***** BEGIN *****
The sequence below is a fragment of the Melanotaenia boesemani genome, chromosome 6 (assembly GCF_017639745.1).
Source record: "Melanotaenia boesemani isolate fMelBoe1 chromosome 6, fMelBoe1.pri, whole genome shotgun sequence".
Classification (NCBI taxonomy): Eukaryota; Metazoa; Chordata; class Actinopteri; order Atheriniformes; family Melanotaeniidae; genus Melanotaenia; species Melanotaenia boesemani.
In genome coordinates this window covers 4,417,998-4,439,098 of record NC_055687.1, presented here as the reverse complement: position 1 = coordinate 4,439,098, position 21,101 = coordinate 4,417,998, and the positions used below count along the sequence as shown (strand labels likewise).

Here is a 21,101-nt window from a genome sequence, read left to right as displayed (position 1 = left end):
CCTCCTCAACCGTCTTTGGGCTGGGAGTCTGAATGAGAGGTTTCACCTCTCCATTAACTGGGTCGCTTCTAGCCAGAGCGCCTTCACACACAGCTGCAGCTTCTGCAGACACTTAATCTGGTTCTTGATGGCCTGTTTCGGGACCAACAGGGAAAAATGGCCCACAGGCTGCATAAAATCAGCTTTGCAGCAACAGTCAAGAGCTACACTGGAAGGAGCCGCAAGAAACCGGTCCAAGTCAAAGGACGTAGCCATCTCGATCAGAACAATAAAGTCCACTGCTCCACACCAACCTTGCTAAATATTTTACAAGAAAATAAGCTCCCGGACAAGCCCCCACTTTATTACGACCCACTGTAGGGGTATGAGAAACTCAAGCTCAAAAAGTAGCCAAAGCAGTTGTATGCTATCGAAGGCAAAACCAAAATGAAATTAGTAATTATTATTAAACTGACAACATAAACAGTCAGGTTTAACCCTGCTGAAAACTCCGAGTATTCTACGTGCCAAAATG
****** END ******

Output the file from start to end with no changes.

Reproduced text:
The sequence below is a fragment of the Melanotaenia boesemani genome, chromosome 6 (assembly GCF_017639745.1).
Source record: "Melanotaenia boesemani isolate fMelBoe1 chromosome 6, fMelBoe1.pri, whole genome shotgun sequence".
Classification (NCBI taxonomy): Eukaryota; Metazoa; Chordata; class Actinopteri; order Atheriniformes; family Melanotaeniidae; genus Melanotaenia; species Melanotaenia boesemani.
In genome coordinates this window covers 4,417,998-4,439,098 of record NC_055687.1, presented here as the reverse complement: position 1 = coordinate 4,439,098, position 21,101 = coordinate 4,417,998, and the positions used below count along the sequence as shown (strand labels likewise).

Here is a 21,101-nt window from a genome sequence, read left to right as displayed (position 1 = left end):
CCTCCTCAACCGTCTTTGGGCTGGGAGTCTGAATGAGAGGTTTCACCTCTCCATTAACTGGGTCGCTTCTAGCCAGAGCGCCTTCACACACAGCTGCAGCTTCTGCAGACACTTAATCTGGTTCTTGATGGCCTGTTTCGGGACCAACAGGGAAAAATGGCCCACAGGCTGCATAAAATCAGCTTTGCAGCAACAGTCAAGAGCTACACTGGAAGGAGCCGCAAGAAACCGGTCCAAGTCAAAGGACGTAGCCATCTCGATCAGAACAATAAAGTCCACTGCTCCACACCAACCTTGCTAAATATTTTACAAGAAAATAAGCTCCCGGACAAGCCCCCACTTTATTACGACCCACTGTAGGGGTATGAGAAACTCAAGCTCAAAAAGTAGCCAAAGCAGTTGTATGCTATCGAAGGCAAAACCAAAATGAAATTAGTAATTATTATTAAACTGACAACATAAACAGTCAGGTTTAACCCTGCTGAAAACTCCGAGTATTCTACGTGCCAAAATG